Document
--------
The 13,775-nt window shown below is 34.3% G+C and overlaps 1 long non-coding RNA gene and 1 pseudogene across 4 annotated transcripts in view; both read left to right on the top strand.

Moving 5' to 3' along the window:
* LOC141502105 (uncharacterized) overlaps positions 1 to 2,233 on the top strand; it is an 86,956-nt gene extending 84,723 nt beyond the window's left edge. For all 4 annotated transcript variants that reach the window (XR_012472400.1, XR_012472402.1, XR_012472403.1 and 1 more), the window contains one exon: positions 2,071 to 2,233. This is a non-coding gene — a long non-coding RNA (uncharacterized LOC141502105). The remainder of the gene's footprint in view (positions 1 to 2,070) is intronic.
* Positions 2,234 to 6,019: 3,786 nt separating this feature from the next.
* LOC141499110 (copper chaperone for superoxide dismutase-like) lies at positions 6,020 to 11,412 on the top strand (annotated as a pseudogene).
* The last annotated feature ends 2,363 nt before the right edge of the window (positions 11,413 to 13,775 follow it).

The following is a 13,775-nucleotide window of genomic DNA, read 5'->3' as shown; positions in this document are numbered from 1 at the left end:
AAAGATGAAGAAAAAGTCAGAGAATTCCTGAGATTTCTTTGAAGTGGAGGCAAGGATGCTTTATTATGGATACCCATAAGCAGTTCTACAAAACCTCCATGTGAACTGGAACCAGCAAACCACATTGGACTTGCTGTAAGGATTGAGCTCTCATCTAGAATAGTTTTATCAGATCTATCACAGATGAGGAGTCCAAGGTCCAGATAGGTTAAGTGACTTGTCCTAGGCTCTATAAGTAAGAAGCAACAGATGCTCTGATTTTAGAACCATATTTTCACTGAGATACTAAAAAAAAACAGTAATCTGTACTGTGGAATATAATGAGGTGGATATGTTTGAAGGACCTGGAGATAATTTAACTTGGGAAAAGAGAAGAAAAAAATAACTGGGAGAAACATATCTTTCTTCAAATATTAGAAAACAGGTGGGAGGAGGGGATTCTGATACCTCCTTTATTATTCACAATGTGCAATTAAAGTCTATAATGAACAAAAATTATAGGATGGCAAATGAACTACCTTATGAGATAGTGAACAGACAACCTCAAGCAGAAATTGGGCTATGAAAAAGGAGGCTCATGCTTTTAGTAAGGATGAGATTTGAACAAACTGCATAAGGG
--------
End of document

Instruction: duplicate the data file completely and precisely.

The 13,775-nt window shown below is 34.3% G+C and overlaps 1 long non-coding RNA gene and 1 pseudogene across 4 annotated transcripts in view; both read left to right on the top strand.

Moving 5' to 3' along the window:
* LOC141502105 (uncharacterized) overlaps positions 1 to 2,233 on the top strand; it is an 86,956-nt gene extending 84,723 nt beyond the window's left edge. For all 4 annotated transcript variants that reach the window (XR_012472400.1, XR_012472402.1, XR_012472403.1 and 1 more), the window contains one exon: positions 2,071 to 2,233. This is a non-coding gene — a long non-coding RNA (uncharacterized LOC141502105). The remainder of the gene's footprint in view (positions 1 to 2,070) is intronic.
* Positions 2,234 to 6,019: 3,786 nt separating this feature from the next.
* LOC141499110 (copper chaperone for superoxide dismutase-like) lies at positions 6,020 to 11,412 on the top strand (annotated as a pseudogene).
* The last annotated feature ends 2,363 nt before the right edge of the window (positions 11,413 to 13,775 follow it).

The following is a 13,775-nucleotide window of genomic DNA, read 5'->3' as shown; positions in this document are numbered from 1 at the left end:
AAAGATGAAGAAAAAGTCAGAGAATTCCTGAGATTTCTTTGAAGTGGAGGCAAGGATGCTTTATTATGGATACCCATAAGCAGTTCTACAAAACCTCCATGTGAACTGGAACCAGCAAACCACATTGGACTTGCTGTAAGGATTGAGCTCTCATCTAGAATAGTTTTATCAGATCTATCACAGATGAGGAGTCCAAGGTCCAGATAGGTTAAGTGACTTGTCCTAGGCTCTATAAGTAAGAAGCAACAGATGCTCTGATTTTAGAACCATATTTTCACTGAGATACTAAAAAAAAACAGTAATCTGTACTGTGGAATATAATGAGGTGGATATGTTTGAAGGACCTGGAGATAATTTAACTTGGGAAAAGAGAAGAAAAAAATAACTGGGAGAAACATATCTTTCTTCAAATATTAGAAAACAGGTGGGAGGAGGGGATTCTGATACCTCCTTTATTATTCACAATGTGCAATTAAAGTCTATAATGAACAAAAATTATAGGATGGCAAATGAACTACCTTATGAGATAGTGAACAGACAACCTCAAGCAGAAATTGGGCTATGAAAAAGGAGGCTCATGCTTTTAGTAAGGATGAGATTTGAACAAACTGCATAAGGG